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CSUSB professor emeritus speaks at seminar organized by Ethiopia’s Supreme Court
Addis Fortune News (Ethiopia)
Feb. 15, 2020
Alemayehu G. Mariam, a political science professor emeritus at California State University, San Bernardino and board chair of the Ethiopian Diaspora Trust Fund, was the guest speaker at a monthly seminar organized by Ethiopia’s Supreme Court held on Feb. 14 in Ethiopia. The theme was 'Constitutionalism and the Role of Courts in Democracy.”
According to the news report, “Alemayehu, an outspoken critic of the administrations preceding that of Prime Minister Abiy Ahmed (Ph.D.), especially that of the late Prime Minister Meles Zenawi, took the stage after (Chief Justice Meaza Ashenafi) to discuss courts’ role in democracy building, mostly using the experience of the United States. ‘America’s judicial system is a good example for any country to follow,’ he stressed, pointing out the hierarchical relationship between the lower and higher courts in the United States before he left the stage for an open discussion.”
Read the complete article at “Reformation with smiles.”

Comment by CSUSB professor on white supremacists’ propaganda activity included in news report
Daily Kos
Feb. 17, 2020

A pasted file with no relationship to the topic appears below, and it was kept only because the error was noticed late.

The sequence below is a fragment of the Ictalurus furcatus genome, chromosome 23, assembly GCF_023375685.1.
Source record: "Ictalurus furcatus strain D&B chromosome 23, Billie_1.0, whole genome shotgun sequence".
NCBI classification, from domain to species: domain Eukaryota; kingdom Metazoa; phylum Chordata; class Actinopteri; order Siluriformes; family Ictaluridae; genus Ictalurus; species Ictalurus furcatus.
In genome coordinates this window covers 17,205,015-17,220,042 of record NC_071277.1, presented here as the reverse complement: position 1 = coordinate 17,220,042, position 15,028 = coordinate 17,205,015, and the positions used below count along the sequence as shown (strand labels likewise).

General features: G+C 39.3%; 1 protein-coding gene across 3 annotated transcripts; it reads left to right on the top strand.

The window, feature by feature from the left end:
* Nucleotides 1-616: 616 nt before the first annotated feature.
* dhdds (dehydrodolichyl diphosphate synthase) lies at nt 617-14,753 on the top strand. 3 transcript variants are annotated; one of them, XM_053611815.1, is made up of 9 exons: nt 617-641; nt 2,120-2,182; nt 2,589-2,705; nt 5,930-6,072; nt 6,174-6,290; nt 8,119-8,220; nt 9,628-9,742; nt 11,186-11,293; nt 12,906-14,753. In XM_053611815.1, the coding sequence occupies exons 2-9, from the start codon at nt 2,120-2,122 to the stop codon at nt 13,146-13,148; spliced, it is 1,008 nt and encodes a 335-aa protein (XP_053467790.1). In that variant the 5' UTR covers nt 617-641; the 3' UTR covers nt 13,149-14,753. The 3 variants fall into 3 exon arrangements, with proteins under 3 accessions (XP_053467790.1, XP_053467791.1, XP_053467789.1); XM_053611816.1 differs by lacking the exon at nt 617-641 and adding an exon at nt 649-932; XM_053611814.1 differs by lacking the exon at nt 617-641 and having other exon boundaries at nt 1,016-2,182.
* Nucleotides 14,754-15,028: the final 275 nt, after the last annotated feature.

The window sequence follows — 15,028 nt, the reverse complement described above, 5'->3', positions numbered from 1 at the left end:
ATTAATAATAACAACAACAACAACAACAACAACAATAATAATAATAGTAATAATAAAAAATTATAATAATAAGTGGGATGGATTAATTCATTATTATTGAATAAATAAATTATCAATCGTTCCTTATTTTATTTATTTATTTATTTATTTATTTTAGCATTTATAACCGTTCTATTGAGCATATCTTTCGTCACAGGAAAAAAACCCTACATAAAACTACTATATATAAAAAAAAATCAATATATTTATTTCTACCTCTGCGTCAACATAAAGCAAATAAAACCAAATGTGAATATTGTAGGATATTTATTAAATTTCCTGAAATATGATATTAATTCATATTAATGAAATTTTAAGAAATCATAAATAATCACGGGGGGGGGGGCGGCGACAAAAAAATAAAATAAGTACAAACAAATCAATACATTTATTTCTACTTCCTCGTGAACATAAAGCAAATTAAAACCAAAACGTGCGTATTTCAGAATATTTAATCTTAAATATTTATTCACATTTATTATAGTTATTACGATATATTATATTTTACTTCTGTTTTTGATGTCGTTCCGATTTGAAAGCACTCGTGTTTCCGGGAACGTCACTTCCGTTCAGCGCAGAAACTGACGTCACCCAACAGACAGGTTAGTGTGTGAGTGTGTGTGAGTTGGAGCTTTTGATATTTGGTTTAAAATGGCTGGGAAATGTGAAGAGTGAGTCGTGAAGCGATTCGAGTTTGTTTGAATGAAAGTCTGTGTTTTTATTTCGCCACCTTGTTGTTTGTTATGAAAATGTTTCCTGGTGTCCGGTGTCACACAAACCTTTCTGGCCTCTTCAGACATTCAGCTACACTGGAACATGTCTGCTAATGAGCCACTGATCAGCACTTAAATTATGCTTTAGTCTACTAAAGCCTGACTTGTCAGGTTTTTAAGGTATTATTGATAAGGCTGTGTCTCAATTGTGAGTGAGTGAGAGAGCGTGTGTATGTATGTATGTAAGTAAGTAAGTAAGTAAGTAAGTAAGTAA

An article on the Anti-Defamation League’s report on white supremacist groups expanding their propaganda effort included a previously published quote on the subject by Brian Levin, director of CSUSB’s Center for the Study of Hate and Extremism.
The news site reported: “Much of the increase in propaganda for white supremacists is a kind of diversionary response to the problems that befell the movement after the violent Charlottesville, Virginia, ‘Unite the Right’ protests in August 2017 that killed a woman. Brian Levin of the Center for the Study of Hate and Extremism at Cal State-Santa Barbara told The New York Times that many white supremacists shifted their organizing to more “underground” activities where they were less exposed.
“‘After Charlottesville, white supremacist organizations were left reeling and splintered organizationally by adverse publicity, doxxing and legal woes,’ Levin said, adding: ‘Pamphlets and stickers represent the biggest little bang for the buck, enabling them to stir the pot somewhat, but with little risk of arrest.’”
Read the complete article at “White-supremacist propaganda incidents in 2019 were more than double 2018's

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